I’ll be your friend Roland

25 11 2011

Now I’m really showing my age! Anyone else out there remember Roland Browning off of Grange Hill? He was the fat lad that all the bullies picked on in the BBC kids’ TV show in the 80s. However hard things got for Roland, he was never quite desperate enough to take up the offer of friendship from Janet St Clair. Janet’s catchphrase on the show was, ‘I’ll be your friend Row-land’. At least I think it was. Maybe it’s one of those catchphrases that people never said, like, ‘Beam me up Scotty’. Anyway, the point is that however desperate you get, there are some people you don’t want as your friends. It’s less embarrassing to be a Billy-no-mates than to count some people among your mates.

I think Christians are to the rest of the world what Janet St Clair was to Roland Browning – the people who want to be your friend; but you’d rather boil your own head than be seen anywhere near them. That has to be remembered, I think, when we talk about making friends with people. If we encounter a certain reluctance from people when invited to our soppy events, that may be magnified when we try and be their friends. First you have to persuade people that you really are quite normal, or at the very least that your lunacy is more like theirs than they’d ever really imagined.

There is a serious point here. I think people are suspicious of Christians trying to be their friends because they think there’s a hidden agenda. ‘You just want to be my friend so you can make me join your church.’ It’s an understandable suspicion because it’s, at least partly, true. What does it really mean to say that mission and ministry are going to have be relational? Lots of things. But translating it into everyday speak, it sounds very much like ‘make friends with people so that you can tell them about Jesus’.

Doesn’t everyone have an agenda? The drug and alcohol worker I talked about yesterday wanted to work relationally. Translation: I want to befriend people so that I can get them off drugs and alcohol. People not keen to get off drugs and alcohol might not want very much to be befriended by a drugs and alcohol worker with targets to reach.

If this sounds negative, I don’t mean it to. I just want to temper what I’ve been saying in the past couple of days with some realism and to encourage myself and maybe you too to put yourself in the shoes of someone who might be the subject of my/our efforts to befriend. Relational mission inevitably means that there is an agenda behind crossing social divides and making friends. Members of the Church will do that to some extent because they want to share their faith.

But that doesn’t have to translate into instrumentalism. We don’t have to see making friends as a means to the end of evangelism. That is how people have experienced their interaction with Christians. Some Christians lose interest in people who don’t quickly make some grand profession of faith. Truly relational mission must involve a commitment to love and care for people whatever their response to our faith. Sharing our faith will involve giving an account for the hope within, talking about our experiences, not preaching. But it must also include responding to people’s real needs with real practical love and care. And here’s the nub: being prepared to receive both those things too: listening to people’s real experience and allowing them to care for us too. Without that, we patronise people. We meet them as ‘clients’ imagining ourselves in a position of superiority – having the ‘goods’ people need – rather than engaging with people as fellow human beings. That means recognising and accepting that we have as much to receive as to give and that in the end the only resources we have to bring are ourselves. All we have to offer is who we are.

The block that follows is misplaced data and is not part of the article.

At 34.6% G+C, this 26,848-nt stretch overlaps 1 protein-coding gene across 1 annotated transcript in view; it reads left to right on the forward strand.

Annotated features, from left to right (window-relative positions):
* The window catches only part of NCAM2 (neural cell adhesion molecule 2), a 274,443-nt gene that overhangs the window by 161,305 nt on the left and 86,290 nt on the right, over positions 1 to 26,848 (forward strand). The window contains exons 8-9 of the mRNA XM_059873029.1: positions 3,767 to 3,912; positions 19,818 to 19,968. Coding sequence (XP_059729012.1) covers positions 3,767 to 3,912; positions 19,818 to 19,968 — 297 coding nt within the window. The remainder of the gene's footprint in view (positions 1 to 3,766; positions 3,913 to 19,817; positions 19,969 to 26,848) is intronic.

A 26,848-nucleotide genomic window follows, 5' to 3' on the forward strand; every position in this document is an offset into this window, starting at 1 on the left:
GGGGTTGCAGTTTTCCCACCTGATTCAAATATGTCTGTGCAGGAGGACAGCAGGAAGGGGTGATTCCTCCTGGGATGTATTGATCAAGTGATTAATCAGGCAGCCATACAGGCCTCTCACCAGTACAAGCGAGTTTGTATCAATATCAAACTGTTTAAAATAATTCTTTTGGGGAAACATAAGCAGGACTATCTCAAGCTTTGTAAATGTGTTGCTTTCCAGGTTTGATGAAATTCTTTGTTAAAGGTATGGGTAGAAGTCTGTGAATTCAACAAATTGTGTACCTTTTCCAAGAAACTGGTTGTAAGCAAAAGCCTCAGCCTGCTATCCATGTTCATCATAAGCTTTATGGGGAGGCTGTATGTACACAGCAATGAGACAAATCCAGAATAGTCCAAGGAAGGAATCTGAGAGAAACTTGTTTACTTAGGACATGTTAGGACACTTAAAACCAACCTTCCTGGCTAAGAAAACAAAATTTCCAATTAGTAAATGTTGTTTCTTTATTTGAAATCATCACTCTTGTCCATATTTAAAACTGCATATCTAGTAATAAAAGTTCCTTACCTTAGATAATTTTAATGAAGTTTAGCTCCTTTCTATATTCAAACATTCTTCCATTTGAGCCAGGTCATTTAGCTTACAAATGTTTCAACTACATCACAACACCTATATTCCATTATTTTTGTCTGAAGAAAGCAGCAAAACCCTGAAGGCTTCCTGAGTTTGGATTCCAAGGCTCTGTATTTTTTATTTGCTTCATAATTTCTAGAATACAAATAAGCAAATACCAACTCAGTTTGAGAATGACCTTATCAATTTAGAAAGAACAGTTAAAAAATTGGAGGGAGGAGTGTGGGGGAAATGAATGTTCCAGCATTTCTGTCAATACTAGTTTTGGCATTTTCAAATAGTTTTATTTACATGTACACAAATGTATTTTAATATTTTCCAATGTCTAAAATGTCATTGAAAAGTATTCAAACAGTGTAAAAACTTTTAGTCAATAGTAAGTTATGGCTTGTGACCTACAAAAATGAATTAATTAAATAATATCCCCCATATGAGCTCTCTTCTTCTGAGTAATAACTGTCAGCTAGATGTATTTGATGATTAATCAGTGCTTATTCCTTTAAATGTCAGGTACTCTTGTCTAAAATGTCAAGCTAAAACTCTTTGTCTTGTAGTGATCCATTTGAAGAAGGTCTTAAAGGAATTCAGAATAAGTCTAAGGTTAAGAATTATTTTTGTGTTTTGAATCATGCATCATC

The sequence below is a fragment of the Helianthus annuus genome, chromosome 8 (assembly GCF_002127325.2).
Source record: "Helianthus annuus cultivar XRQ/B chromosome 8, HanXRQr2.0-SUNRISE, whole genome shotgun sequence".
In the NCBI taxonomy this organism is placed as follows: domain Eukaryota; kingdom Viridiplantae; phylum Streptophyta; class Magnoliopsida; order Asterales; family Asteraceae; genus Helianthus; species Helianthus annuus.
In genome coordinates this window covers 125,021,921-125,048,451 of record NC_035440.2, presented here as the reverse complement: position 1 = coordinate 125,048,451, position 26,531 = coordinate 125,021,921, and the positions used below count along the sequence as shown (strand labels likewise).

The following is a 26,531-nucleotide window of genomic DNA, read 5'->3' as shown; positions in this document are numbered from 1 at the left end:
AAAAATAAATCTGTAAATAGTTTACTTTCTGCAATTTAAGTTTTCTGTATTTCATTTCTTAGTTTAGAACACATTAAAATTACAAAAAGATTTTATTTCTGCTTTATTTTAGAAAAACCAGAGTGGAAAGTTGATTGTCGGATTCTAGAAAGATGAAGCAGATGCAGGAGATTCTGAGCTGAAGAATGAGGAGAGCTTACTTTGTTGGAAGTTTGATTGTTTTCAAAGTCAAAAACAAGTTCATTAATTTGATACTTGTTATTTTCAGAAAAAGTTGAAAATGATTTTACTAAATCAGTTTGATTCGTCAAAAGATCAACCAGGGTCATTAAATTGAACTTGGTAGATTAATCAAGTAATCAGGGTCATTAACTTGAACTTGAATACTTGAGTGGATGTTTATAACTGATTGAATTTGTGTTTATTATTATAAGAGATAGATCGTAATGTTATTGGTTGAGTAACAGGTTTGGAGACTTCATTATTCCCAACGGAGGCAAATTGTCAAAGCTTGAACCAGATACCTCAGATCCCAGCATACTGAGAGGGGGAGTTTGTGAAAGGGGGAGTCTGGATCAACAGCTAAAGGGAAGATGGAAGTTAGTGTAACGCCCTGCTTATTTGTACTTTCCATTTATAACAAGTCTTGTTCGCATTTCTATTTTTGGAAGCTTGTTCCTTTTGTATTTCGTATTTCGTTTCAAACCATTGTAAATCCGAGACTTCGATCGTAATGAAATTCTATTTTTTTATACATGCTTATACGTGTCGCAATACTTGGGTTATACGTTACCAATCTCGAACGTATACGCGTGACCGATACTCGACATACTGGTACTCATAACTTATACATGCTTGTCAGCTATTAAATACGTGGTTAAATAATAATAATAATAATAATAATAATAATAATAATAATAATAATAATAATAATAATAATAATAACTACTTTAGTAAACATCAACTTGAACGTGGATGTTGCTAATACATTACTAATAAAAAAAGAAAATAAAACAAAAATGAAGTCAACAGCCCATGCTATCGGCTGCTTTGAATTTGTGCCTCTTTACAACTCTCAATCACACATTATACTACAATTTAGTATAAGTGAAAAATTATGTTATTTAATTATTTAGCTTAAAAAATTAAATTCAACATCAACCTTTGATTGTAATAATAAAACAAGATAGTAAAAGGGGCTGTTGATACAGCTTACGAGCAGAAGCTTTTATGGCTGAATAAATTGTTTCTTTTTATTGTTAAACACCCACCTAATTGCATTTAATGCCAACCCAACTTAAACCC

That’s a world away from thinking that we, charitable, middle-class people, will out of the goodness of our hearts give the poor people of this working class area what they need. But in offering ourselves, I think we do bring something unique. First of all, who we are is (however imperfectly) shaped by  the Christian story that we inhabit. Whatever truth there is in that story will not be communicated by argument and persuasion; it will communicated only by who we are. Secondly, in offering ourselves in real friendship, that anticipates receiving as well as giving, we honour, respect, value and love people in a way that few others do. It’s a way of expressing our belief in people. It’s a way of saying: ‘You’re worth getting to know’.





Future Church with Mike Frost